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Spermatocele

Definition :
A spermatocele is a cyst that develops in the epididymis — the small, coiled tube situated in the upper testicle that collects and transports sperm. Generally painless and noncancerous (benign), a spermatocele usually is filled with milky or clear fluid that may contain dead sperm.

Spermatoceles are usually less than 2 to 3 centimeters in diameter, although some may be larger. Most of the volume of the cyst is fluid.

A common condition, a spermatocele doesn't impair fertility, nor does it require treatment unless is grows large enough to cause discomfort. In that case, your doctor may suggest surgery to treat the spermatocele.

Causes :
No one knows what causes a spermatocele. Many experts believe it results from a blockage in one of the tubes that drain sperm from the testicle into the epididymis. Trauma and inflammation also may cause spermatoceles.

Risk Factor :
The risk of developing a spermatocele increases with age. Spermatoceles are most often found in men between the ages of 40 to 60.

When to seek medical advice :
Because a spermatocele usually produces no symptoms, you may discover it only during a testicular self-exam, or your doctor may find it during a routine physical exam. It's a good idea to have your doctor evaluate any scrotal mass to rule out a serious condition, such as testicular cancer. Especially if you experience pain or swelling in your scrotum, contact your doctor. A number of conditions can cause testicular pain, and some of the conditions require immediate treatment.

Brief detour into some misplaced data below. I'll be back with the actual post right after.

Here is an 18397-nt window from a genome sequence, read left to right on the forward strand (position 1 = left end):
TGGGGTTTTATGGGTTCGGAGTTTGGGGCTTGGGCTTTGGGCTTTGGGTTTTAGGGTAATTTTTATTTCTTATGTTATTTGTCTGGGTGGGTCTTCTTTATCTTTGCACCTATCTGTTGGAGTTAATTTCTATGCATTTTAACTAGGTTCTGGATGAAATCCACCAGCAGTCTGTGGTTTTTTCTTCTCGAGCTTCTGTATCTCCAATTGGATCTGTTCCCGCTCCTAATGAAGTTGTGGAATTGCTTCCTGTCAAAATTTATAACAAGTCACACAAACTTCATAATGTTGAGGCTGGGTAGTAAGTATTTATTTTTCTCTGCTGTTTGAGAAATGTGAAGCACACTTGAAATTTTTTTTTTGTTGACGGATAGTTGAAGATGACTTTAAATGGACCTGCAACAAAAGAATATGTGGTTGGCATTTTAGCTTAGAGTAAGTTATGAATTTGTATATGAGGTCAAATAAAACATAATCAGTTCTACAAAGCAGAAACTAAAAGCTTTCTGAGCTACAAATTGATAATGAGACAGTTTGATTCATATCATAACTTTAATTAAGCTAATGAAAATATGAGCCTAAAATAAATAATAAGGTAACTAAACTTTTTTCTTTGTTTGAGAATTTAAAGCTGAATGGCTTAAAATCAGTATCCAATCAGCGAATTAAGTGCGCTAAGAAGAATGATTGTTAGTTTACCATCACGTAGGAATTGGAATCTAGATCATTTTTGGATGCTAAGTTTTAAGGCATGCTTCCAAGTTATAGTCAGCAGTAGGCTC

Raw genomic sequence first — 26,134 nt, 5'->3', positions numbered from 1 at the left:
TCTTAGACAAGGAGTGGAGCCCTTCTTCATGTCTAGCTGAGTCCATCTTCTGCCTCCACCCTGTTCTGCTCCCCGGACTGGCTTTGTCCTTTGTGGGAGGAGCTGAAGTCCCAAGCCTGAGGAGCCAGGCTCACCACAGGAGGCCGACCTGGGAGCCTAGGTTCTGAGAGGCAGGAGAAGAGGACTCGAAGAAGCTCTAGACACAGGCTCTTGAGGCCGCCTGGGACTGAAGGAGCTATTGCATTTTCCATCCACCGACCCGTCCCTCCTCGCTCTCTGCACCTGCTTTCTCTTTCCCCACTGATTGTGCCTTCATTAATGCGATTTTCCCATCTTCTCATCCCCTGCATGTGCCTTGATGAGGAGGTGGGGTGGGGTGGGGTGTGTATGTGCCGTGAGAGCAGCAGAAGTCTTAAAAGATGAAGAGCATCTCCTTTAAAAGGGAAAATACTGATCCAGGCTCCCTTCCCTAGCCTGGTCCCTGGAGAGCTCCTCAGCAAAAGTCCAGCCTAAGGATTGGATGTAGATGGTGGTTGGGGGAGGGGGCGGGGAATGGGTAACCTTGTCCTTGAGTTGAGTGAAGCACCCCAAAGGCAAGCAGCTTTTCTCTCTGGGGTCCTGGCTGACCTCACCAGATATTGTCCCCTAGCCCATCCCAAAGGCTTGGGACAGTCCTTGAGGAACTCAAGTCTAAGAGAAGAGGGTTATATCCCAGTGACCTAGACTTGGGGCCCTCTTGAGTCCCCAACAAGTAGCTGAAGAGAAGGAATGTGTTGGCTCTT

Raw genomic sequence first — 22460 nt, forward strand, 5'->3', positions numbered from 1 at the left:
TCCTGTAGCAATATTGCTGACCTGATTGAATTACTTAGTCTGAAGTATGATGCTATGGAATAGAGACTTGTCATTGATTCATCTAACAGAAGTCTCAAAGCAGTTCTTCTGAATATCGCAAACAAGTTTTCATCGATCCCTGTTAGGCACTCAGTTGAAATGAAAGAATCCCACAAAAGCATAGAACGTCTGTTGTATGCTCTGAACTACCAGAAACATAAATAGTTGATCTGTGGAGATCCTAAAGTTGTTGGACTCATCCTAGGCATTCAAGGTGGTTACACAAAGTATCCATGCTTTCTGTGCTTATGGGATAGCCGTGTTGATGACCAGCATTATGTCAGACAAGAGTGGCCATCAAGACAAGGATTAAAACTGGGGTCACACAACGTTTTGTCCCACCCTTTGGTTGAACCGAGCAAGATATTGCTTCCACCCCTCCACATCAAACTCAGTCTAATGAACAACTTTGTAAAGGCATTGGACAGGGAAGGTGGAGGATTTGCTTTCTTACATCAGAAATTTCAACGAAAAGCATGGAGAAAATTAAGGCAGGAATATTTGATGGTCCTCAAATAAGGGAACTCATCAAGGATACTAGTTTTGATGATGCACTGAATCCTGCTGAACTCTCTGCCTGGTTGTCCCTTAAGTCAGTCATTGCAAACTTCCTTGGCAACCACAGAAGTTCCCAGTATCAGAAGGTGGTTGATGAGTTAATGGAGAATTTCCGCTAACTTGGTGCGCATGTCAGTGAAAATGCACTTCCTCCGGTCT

Symptoms :
A spermatocele usually causes no signs or symptoms and may remain stable in size. If it becomes large enough, however, it may cause the following sensations in the affected testicle:

  • Discomfort
  • Pain
  • A feeling of heaviness

Diagnosis:
Screening and diagnosis entail a physical exam. Although a spermatocele usually isn't painful, you may feel discomfort when your doctor examines (palpates) the mass.

You may also undergo the following diagnostic tests :

  • Transillumination. Your doctor may shine a light through your scrotum. With a spermatocele, the light will indicate that the mass is fluid-filled rather than solid.
  • Ultrasound. If transillumination indicates a fluid-filled mass, your doctor may order an ultrasound to confirm the diagnosis. If transillumination doesn't clearly indicate a cyst, an ultrasound can help determine what else it might be. This test, which uses high-frequency sound waves to create images of structures, may be used to rule out a testicular tumor or other cause of scrotal swelling.

Other tests usually aren't necessary. However, if the ultrasound is inconclusive, your doctor may request magnetic resonance imaging (MRI), which uses a magnetic field and radio waves to create cross-sectional images of your body.

Complications :
A spermatocele is unlikely to cause complications. Sperm normally travel through the tubes of the epididymis. A blocked tube causes the sperm to die, which is why a spermatocele may be filled with dead sperm. However, even if one of the tubes that drains sperm is blocked, others remain open, allowing sperm through. So spermatocele doesn't affect the overall transport of sperm or impair fertility. However, surgical

removal may damage the epididymis or the vas deferens, a tube that transports sperm from the epididymis. Damage to either can impair fertility..

Treatment:
Most spermatoceles require no treatment. If yours causes discomfort, your doctor may recommend that you take over-the-counter pain medications, such as acetaminophen (Tylenol, others) or ibuprofen (Motrin, Advil, others).